The main character – an African-American musician – is voiced by a white actor in Portugal and Denmark. A heresy for some that would go against the spirit of the film. Worse, it would translate a “Systemic racism”.
Released on Disney +, on December 25, Drunk is Pixar’s first animated feature film to feature an African-American character at the center of its story. An important step widely welcomed in the United States, but which is partly bypassed in some European countries where the role is distributed by … white actors.
So far, everything seemed to be doing pretty well at Drunk. Critically acclaimed upon its release on the Disney + streaming service, animation studio Pixar’s latest addition tells the story of Joe Gardner, a New York pianist and music teacher who, following an accident, finds itself propelled into a strange and fantastic world – the Great Before – where the souls of newborns develop before they come into the world.
Dubbed by Jamie Foxx in its original version, and by Omar Sy in its French version, the – central – character of Joe Gardner has however aroused hostile reactions in Portugal and Denmark, two countries where the role has been entrusted to an actor from white dubbing, respectively Jorge Mourato and Nikolaj Lie Kaas.
Dubbing in dissonance with the intention of the film
In Portugal, where the controversy arose from the release of the film in December, a petition calling for a new dubbing produced with the help of people of color has already been signed by more than 17,500 people. Without questioning the quality of the dubbing in itself, the text of this petition – which was signed and supported by several personalities of the country – calls “to respect the initial intention“From Drunk, namely to be “the first animated film with a black protagonist, played by black voices. The words respect, representativeness and intention are essential here“.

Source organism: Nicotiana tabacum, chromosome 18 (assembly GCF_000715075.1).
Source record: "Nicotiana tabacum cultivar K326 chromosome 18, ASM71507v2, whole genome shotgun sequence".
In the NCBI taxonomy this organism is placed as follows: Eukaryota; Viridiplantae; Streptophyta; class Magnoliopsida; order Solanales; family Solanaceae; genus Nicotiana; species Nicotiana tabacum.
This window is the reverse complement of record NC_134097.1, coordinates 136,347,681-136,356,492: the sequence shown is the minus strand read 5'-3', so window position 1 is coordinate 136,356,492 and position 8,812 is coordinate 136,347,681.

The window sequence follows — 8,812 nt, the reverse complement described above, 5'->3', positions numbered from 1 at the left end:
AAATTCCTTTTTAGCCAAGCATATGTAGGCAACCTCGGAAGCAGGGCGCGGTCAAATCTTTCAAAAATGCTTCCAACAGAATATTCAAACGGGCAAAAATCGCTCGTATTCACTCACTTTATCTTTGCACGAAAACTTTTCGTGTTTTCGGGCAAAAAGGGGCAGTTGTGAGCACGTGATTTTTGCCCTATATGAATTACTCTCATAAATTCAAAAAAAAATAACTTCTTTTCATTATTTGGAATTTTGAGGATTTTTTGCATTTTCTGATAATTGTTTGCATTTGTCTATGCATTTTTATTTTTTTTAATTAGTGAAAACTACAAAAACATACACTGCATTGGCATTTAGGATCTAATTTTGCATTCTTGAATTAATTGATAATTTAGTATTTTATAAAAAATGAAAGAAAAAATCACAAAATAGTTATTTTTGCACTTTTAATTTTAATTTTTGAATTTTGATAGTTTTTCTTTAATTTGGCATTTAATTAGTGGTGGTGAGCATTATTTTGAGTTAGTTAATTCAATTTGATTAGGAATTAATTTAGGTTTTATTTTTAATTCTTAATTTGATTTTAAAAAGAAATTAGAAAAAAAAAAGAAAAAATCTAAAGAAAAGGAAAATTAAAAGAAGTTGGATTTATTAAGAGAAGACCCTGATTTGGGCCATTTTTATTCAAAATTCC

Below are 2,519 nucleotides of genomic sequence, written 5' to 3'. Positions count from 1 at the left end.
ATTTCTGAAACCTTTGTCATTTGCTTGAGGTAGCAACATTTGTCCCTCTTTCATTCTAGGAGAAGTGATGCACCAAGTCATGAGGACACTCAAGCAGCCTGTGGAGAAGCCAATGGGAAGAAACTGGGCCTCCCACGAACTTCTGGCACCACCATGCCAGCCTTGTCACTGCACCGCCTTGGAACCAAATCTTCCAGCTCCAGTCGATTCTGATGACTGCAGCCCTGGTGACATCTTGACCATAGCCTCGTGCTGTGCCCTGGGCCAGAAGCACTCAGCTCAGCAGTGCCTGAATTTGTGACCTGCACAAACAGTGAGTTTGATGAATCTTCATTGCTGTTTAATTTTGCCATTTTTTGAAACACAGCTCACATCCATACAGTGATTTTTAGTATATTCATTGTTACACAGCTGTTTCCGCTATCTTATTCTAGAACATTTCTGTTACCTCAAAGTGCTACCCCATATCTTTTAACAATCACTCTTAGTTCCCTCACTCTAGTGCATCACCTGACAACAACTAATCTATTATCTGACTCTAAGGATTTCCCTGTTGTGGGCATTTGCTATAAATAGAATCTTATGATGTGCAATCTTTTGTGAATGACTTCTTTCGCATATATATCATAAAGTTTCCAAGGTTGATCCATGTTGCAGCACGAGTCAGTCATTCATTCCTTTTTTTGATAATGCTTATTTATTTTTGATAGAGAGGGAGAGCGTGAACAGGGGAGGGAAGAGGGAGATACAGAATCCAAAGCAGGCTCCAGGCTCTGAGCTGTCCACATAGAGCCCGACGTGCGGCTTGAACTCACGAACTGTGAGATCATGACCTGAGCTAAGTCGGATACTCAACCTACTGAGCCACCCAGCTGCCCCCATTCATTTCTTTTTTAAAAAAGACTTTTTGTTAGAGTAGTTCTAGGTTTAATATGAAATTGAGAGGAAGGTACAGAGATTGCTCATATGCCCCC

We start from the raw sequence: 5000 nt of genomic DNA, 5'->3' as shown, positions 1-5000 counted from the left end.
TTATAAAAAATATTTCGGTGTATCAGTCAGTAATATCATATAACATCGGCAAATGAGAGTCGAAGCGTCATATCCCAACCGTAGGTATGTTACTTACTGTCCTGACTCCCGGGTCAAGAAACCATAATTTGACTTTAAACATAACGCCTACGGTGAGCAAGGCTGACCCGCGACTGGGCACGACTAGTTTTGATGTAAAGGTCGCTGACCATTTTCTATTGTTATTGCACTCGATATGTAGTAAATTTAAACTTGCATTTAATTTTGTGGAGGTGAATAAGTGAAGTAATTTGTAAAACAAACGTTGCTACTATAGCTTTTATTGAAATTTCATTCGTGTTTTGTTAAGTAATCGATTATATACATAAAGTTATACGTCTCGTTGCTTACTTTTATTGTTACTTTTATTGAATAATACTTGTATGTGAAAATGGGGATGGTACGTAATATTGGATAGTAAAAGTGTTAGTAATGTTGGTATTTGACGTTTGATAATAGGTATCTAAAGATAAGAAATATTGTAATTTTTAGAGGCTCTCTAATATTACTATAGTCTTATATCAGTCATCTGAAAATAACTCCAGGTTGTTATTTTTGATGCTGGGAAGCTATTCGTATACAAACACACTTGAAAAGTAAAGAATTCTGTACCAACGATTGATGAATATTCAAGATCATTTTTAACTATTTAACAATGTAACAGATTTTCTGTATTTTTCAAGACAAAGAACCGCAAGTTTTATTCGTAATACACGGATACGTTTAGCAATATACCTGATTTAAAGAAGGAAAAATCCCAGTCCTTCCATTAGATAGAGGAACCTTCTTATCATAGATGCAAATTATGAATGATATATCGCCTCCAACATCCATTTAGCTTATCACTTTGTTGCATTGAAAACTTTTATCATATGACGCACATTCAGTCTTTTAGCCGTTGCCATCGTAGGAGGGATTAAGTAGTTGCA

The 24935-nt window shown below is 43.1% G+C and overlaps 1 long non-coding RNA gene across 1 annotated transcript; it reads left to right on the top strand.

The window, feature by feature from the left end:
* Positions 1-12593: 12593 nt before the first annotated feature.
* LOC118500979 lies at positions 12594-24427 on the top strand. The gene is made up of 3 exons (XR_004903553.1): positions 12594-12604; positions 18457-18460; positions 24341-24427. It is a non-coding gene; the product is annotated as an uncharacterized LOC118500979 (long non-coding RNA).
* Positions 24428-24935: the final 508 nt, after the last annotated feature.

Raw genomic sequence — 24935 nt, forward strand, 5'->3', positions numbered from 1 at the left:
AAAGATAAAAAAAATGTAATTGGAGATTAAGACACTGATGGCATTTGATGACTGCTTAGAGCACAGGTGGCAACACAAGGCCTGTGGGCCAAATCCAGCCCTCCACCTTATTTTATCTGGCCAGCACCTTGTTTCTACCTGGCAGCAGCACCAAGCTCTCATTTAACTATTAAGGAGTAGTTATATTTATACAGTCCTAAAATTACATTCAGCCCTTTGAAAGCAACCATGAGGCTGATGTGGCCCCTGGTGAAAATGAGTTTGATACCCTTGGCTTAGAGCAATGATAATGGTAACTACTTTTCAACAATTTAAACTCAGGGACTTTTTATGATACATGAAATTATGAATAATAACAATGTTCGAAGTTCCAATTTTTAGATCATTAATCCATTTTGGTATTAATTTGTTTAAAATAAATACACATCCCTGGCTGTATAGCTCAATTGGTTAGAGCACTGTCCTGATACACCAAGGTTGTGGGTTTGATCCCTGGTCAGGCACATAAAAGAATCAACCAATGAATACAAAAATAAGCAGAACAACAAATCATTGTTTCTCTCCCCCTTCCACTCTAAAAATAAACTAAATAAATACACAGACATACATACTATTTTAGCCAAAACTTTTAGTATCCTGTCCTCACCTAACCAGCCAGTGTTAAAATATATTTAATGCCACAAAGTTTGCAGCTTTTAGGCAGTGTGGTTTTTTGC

Signatory of the petition, actress Ana Sofia Martins recalled, in an interview with the Portuguese daily Publico , than “calling on actors from minorities cannot be considered a fad, it must be the rule“.
Similar criticisms have also been leveled in Denmark. As an article in the national daily observed Berlingske published on December 31, if two color actors, Melvin Kakooza and rapper Al Agami, are present in the Danish version of Drunk, the main role nevertheless fell to a white actor. Asked by the newspaper, Asta Sekamane, member of the board of directors of the Afro Danish Collective, qualified this choice as representative “a missed opportunity», Which is also in the light of the Black Lives Matter movement.
Observations that the main interested party rejects: “My position in relation to any profession is very simple. Let the man or woman who can do the job in the best possible way get the jobNikolaj Lie Kaas, Danish voice of Joe Gardner, said on Facebook.
Distribution of roles and systemic racism
A way of seeing that categorically rejected Asta Sekamane: “It’s always the same excuse, this idea that we can’t find people who live by our standards. There is an invisible barrier which connects competence to whiteness.“
As an article in the New York Times published this weekend, the dubbing affair of Drunk precisely highlights the work that still remains to be done in certain European countries in terms of combating systemic racism. A situation confirmed by Mira Skadegard, researcher at Aalborg University: “In Denmark we have a long history of denial of racism, together with a deep attachment to the ideal of equality. ” A mixture which too often relegates – even when the occasion lends itself best – the actors of color to subordinate roles, if not negatively connoted.
Drunk was also pinned in the United States, notably media Insider and Gizmodo, for a handful of racist storytelling schemes it would feature (invisibility of the protagonist’s skin color for the majority of the film, monstrous transformation, etc.). And this, despite the presence of a robust team of consultants – made up of African-American Pixar employees as well as personalities such as Herbie Hancock and Quincy Jones – upstream of the production of the animated feature film.
In France, the controversy is growing. Some prefer to laugh about it if not to cry. This is the case of Mathieu Madénian who has great difficulty for those who will notice that SpongeBob is, unfortunately, not doubled by a sponge …
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